Response From Trevor Bryan
Trevor Bryan has been an art teacher in NJ for seventeen years. He specializes in using authentic interactions with art to teach skills essential to academic success. You can follow Trevor on Twitter @trevorabryan:
I do believe we should help our students develop grit. I think it is a concept that is essential to academic and life success. When I think about how to teach it, I think about two things.
First, I think that simply discussing struggle as part of the learning process is a valuable conversation to have on a regular basis in any classroom. I believe having these types of conversations can help create classroom cultures where it is okay to struggle because it normalizes struggle. This normalization of struggle can help all learners. It can make struggling students more comfortable asking for help when needed and it can encourage successful students to set goals which may be higher than they would normally set. Discussing and highlighting grit or struggle as part of the learning process also signals to students that the learning process is as important as or more important than the final grade.
The other way that I think about teaching grit in the classroom is the order in which it is taught. I believe many educators think about grit backwards. It seems that many believe that one teaches the concept of grit and then it can be applied to any difficult learning situation. From this perspective, if the student doesn’t meet the learning goal they are seen as not having grit. However, I think this perspective is fundamentally flawed. I believe that grit materializes when students and adults, for that matter, have clear goals that are meaningful to them.
For instance, a student who has the goal of getting into an Ivy League college is likely to work hard in any and all subjects because they see each class as being part of the larger goal. However, a student who is determined to write novels might work really hard in ELA classes but not be as interested in working really hard in math or science if these classes can’t be linked to their goal. Therefore, I believe a huge part of the equation of teaching grit is to help students create meaningful learning goals. Matching a “Just Right” learning goal to a student will allow them to go through a process which requires grit and then enables them to understand what grit is and how it feels. This is going to be different for every student and I believe that helping learners create or find goals that allow learners to maximize their interests and capabilities is an essential role of today’s educators.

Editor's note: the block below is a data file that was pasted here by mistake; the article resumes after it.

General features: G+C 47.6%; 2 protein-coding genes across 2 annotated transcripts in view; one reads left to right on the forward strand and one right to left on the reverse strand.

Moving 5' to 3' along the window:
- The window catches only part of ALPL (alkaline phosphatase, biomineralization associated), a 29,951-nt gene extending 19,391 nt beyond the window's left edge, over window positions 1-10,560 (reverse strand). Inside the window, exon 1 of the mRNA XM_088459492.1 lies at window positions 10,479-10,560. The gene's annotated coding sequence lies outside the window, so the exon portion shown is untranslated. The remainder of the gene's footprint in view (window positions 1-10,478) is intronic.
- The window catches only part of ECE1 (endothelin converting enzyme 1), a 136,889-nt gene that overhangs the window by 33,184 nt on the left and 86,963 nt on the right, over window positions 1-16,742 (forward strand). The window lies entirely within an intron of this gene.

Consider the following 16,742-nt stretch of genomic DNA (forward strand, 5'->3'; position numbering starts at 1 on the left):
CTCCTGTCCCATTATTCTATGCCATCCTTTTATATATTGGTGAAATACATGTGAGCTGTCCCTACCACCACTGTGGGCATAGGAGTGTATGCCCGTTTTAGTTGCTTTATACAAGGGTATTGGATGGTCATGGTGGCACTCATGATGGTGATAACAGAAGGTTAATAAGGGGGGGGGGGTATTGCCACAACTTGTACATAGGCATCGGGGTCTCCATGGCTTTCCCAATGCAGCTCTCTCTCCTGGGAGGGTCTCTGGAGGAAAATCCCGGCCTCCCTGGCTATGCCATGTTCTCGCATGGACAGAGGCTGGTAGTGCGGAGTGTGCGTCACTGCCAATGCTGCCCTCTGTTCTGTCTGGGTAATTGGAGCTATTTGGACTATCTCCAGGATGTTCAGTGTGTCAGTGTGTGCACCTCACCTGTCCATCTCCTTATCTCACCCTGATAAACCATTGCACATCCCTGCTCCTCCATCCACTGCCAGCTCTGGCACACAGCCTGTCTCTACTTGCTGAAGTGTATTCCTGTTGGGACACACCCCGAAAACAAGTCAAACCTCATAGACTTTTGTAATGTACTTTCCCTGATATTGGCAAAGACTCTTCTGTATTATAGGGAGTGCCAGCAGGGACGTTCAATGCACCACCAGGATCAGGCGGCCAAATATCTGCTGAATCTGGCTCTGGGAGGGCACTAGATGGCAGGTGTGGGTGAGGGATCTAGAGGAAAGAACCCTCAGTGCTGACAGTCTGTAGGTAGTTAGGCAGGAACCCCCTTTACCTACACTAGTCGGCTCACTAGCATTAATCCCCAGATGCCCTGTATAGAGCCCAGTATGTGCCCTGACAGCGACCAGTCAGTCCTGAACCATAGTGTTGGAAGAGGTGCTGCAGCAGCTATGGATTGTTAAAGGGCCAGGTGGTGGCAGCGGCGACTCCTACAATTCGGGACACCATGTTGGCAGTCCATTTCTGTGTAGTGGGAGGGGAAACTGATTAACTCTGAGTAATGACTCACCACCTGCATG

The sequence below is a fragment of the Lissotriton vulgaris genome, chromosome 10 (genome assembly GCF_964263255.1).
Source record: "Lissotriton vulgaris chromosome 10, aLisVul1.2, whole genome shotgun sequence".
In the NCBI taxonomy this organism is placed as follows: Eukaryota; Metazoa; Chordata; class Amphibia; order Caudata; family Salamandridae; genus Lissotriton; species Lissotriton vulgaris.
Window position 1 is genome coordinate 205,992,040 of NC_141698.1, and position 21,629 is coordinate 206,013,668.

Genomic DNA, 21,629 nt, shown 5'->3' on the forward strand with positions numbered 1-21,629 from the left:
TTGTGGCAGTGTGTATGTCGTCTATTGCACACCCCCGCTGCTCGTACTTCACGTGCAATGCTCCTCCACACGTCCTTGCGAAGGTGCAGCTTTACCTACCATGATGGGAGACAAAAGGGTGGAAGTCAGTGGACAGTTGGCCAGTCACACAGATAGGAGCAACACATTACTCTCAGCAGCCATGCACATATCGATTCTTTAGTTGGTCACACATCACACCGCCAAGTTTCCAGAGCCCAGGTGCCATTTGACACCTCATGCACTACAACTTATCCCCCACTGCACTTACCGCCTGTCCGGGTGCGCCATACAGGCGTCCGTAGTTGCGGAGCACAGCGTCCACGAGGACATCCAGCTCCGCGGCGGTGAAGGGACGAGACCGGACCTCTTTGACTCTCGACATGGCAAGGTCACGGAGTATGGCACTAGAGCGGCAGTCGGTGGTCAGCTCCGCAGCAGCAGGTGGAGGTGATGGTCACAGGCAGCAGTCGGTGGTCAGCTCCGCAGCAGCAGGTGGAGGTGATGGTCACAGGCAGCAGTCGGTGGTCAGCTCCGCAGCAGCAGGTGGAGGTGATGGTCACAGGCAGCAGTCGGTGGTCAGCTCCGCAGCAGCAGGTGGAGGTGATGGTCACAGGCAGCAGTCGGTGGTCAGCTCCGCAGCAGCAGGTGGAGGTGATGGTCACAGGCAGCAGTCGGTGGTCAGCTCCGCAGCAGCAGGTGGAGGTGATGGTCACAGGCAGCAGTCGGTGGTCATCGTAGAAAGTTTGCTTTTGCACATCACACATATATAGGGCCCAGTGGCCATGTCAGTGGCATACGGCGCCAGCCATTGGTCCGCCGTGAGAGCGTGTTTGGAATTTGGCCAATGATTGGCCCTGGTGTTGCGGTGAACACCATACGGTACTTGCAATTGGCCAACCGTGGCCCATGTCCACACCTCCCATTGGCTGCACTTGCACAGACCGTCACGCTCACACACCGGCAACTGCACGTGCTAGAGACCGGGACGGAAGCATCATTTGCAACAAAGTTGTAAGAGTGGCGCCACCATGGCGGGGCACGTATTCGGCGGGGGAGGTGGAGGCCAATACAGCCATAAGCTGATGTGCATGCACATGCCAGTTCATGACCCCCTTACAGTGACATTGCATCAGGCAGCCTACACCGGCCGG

Response From William Dikel
William Dikel, MD, is a consulting child and adolescent psychiatrist who specializes in assisting school districts in addressing the needs of students who have mental health disorders. His book, The Teacher’s Guide to Student Mental Health, is a practical guidebook for teachers, school administrators, and other school personnel, providing pragmatic information that leads to successful educational interventions for these students:
All teachers want their students to succeed, and one of the most important factors that leads to success is that of what we call “grit.” Grit is the character trait of motivated perseverance to achieve long-term goals despite encountering stumbling blocks of adversity, challenges, and failures. In fact, grit is a better predictor of success than talent or IQ!
Teachers can help students develop this quality by providing opportunities to work on extended projects, by fostering their ability to delay gratification, and by helping them understand that frustration is not an emotion to avoid but rather a natural phenomenon common to most long-term projects. Most of all, teachers can foster this trait through example, by demonstrating their commitment to their profession in their ongoing interactions with their students. Through patience and perseverance with difficult teaching assignments, and by treating all students with respect and high expectations, teachers become effective role models for the commitment and perseverance commonly known as “grit”.
Unfortunately, many students appear to lack grit when, in fact, they have underlying mental health disorders that interfere with their ability to focus, maintain their efforts, and persevere in the long term. One in five students has a mental health disorder, so it behooves teachers to understand the nature of mental health disorders and their manifestation in the classroom and to utilize effective teaching methods for students who have these disorders. Students who have ADHD may be unfocused, disorganized, and distractible, having great difficulty in sustaining long-term efforts. Students who have major depression may have poor concentration, low self-esteem, decreased energy, and generalized sadness. Students who have anxiety disorders may be preoccupied with symptoms stemming from traumatic events, internalized obsessions and compulsions, phobic avoidant behaviors, etc.